Deconstruction of Australian environmental identity in the mass immigration context summary
The article is concerned with the relationships between the natural environment and identity in the conditions of ecological crises and mass immigration. Environmental identity is part of the common concept that people will identify with what they care about. Using Susan Clayton methodology approach, we underline that environmental identity is part of getting to know part of our self, the key to recognizing the part of our self that is related to the environment is in viewing ourselves as part of the environment. An environmental identity can be similar to another collective identity (national or ethnic) giving us a sense of connection, possibility to be part of a larger whole, and with a recognition of similarity between others and ourselves. The author offers to look on the European environmental identity development through rationality, growing solidarity, and responsibility. An environmental rationality is not just a philosophical and theoretical enterprise but is rooted in social practices, recovered sense of the being, restores the link with life, and formulates new arguments for mobilizing collective actions. At the same time, nowadays, the ethic of otherness is not a dialectic of opposites that results in the exclusion and elimination of the opposite (radical) other. In new materialist framework, nature is not a passive social construct but "an agentic force that interacts with and changes the other elements, including the human" (Alaimo and Hekman). The influence of the environmental change is largely unrepresented in standard theories of migration. Climate change is expected to have some bearing on future migration. Every attempt to identify a climate change migrant or a climate refugee in the present is almost impossible. The reason for this is that migration is not caused by any single variable. The important question is how climate migrant is constructed in the media. The figure of the climate change migrant is regularly constructed as a hapless victim or as object of fear or threat. The article deals with definitions of environmental migrants, environmentally displaced people, or climate refugees as "people who must leave their homes and communities because of the effects of climate change and global warming". Environmental identity will be analyzed in the context of Felix Gvattari and Arne Næss ecosophy.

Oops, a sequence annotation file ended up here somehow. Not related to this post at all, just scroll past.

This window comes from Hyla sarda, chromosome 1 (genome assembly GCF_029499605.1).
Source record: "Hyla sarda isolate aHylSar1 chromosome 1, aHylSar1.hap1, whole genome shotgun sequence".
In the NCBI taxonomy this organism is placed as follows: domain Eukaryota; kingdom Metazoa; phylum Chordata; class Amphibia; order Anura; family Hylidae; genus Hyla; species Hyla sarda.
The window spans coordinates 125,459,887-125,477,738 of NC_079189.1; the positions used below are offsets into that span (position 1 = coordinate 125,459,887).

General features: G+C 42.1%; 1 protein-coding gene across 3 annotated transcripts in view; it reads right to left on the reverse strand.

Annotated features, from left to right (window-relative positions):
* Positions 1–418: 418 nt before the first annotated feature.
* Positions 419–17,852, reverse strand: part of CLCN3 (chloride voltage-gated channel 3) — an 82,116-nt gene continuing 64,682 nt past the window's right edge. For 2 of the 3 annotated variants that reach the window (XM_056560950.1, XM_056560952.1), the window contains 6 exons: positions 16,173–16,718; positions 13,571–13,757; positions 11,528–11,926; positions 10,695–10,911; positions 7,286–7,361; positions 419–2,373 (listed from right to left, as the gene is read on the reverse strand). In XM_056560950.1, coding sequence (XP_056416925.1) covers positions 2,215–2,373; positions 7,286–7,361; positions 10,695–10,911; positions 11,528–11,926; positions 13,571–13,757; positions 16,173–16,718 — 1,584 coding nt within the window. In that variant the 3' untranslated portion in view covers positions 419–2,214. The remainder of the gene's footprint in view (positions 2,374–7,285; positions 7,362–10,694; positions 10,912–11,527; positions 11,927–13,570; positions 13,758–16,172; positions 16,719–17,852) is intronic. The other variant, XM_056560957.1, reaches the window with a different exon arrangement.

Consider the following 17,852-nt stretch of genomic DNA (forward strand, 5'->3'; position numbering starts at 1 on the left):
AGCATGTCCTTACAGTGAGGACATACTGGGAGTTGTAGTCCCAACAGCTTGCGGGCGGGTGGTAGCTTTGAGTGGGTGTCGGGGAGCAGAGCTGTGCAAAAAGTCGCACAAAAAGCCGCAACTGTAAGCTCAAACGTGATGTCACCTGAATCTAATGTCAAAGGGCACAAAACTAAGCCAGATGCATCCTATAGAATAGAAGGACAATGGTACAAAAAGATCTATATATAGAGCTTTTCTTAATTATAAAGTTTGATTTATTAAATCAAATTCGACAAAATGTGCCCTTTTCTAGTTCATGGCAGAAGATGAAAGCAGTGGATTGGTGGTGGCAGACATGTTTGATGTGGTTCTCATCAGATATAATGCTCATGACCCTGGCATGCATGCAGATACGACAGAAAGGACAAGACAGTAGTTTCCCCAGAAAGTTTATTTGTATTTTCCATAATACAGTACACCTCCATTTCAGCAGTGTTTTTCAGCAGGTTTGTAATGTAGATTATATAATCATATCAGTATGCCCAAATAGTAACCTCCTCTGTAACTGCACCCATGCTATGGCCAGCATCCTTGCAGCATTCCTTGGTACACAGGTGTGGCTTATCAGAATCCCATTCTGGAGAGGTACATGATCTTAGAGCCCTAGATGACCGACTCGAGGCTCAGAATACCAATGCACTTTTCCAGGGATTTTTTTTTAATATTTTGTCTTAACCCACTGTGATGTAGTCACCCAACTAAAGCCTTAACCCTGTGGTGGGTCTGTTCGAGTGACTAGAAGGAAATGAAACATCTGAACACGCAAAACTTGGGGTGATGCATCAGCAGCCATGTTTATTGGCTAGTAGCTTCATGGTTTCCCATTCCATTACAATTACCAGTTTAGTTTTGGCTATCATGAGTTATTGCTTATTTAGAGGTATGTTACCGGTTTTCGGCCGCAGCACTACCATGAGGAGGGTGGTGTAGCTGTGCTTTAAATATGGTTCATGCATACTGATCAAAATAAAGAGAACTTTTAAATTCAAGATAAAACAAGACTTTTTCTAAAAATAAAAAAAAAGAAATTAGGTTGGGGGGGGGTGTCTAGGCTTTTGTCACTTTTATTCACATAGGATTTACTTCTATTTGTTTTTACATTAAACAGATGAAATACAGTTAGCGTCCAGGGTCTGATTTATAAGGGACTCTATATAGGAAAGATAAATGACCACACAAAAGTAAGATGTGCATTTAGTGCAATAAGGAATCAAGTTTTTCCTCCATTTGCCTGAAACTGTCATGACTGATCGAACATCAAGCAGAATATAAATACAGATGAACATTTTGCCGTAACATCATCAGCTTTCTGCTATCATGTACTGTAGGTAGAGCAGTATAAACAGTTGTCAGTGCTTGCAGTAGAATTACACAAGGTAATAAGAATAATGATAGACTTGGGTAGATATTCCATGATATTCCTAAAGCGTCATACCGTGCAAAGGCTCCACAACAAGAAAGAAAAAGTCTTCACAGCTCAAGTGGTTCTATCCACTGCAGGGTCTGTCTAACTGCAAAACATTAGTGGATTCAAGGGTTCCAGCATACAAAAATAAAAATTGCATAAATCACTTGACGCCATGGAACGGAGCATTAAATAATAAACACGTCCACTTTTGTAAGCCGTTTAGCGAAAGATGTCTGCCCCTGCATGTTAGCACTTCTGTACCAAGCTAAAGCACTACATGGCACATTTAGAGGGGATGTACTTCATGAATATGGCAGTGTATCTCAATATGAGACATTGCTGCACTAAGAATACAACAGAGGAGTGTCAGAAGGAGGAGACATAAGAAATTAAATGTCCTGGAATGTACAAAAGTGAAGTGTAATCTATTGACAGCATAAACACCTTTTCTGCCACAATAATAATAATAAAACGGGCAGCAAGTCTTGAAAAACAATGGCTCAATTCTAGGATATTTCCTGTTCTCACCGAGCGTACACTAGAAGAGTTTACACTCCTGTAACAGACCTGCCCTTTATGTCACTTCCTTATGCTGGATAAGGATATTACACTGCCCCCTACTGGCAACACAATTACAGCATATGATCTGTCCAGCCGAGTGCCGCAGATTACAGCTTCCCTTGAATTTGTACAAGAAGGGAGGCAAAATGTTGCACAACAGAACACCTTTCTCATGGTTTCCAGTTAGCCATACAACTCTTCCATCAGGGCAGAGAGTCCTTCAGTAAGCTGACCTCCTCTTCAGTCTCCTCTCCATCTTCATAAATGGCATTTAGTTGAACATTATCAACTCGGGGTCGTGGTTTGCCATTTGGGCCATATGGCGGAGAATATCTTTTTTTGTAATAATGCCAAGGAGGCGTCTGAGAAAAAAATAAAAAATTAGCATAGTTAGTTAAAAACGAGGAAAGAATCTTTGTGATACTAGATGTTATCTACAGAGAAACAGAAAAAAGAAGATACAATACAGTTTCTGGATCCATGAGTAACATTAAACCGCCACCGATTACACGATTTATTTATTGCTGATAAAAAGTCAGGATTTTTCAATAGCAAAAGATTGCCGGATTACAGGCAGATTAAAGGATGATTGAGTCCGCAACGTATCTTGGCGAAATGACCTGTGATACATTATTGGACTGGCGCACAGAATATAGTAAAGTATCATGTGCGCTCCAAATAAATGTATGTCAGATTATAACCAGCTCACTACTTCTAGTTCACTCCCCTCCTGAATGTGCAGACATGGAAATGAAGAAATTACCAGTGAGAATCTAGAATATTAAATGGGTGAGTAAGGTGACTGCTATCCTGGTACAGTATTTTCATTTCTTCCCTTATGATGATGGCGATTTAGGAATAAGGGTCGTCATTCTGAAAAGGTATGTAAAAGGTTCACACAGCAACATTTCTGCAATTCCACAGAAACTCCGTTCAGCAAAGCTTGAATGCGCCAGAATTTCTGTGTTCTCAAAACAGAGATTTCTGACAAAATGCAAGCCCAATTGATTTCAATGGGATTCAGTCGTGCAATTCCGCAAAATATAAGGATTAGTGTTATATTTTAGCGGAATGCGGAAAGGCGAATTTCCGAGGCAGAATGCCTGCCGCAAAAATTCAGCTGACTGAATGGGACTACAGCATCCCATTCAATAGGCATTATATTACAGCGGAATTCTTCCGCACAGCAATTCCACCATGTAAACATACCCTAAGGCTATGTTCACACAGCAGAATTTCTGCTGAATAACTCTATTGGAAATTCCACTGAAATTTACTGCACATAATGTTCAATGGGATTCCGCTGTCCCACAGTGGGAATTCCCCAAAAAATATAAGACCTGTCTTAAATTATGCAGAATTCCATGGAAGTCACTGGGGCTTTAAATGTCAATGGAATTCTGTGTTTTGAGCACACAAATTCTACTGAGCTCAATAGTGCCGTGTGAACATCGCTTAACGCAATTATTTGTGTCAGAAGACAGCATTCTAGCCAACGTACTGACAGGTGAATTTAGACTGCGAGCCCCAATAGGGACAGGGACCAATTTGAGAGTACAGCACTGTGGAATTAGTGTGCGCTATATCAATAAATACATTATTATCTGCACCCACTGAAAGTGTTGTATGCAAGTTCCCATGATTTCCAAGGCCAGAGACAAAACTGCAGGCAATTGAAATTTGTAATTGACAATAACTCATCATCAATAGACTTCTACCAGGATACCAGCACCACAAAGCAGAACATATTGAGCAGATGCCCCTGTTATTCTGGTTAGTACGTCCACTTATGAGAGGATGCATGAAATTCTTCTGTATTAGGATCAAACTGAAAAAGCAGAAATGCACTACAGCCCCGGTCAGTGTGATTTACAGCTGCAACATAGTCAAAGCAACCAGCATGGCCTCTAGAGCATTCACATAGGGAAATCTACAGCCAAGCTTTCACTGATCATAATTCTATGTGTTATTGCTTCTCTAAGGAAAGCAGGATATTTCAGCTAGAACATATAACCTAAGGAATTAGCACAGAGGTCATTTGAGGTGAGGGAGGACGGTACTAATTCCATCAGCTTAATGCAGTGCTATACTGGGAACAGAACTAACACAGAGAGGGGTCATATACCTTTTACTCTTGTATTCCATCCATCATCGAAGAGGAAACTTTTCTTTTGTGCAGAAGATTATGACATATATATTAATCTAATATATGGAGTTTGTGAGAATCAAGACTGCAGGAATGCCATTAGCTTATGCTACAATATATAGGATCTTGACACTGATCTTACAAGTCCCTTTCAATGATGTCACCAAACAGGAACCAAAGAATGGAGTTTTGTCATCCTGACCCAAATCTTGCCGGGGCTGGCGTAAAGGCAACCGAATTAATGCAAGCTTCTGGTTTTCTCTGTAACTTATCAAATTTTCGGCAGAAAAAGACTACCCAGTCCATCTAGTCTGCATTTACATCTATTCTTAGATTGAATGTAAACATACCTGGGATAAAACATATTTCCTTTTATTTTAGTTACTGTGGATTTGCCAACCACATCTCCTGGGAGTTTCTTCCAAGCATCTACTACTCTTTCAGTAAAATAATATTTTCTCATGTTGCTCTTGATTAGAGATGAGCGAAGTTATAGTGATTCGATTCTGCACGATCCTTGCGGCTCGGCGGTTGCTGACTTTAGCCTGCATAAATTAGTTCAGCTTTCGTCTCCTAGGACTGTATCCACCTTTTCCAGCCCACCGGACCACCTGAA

Nikiforova, B. (2019)., Deconstruction of Australian environmental identity in the mass immigration context summary, in J. Selmer methi, A. Sergeev & B. Nikiforova (eds.), Borderology: cross-disciplinary insights from the border zone, Dordrecht, Springer, pp. 121-131.
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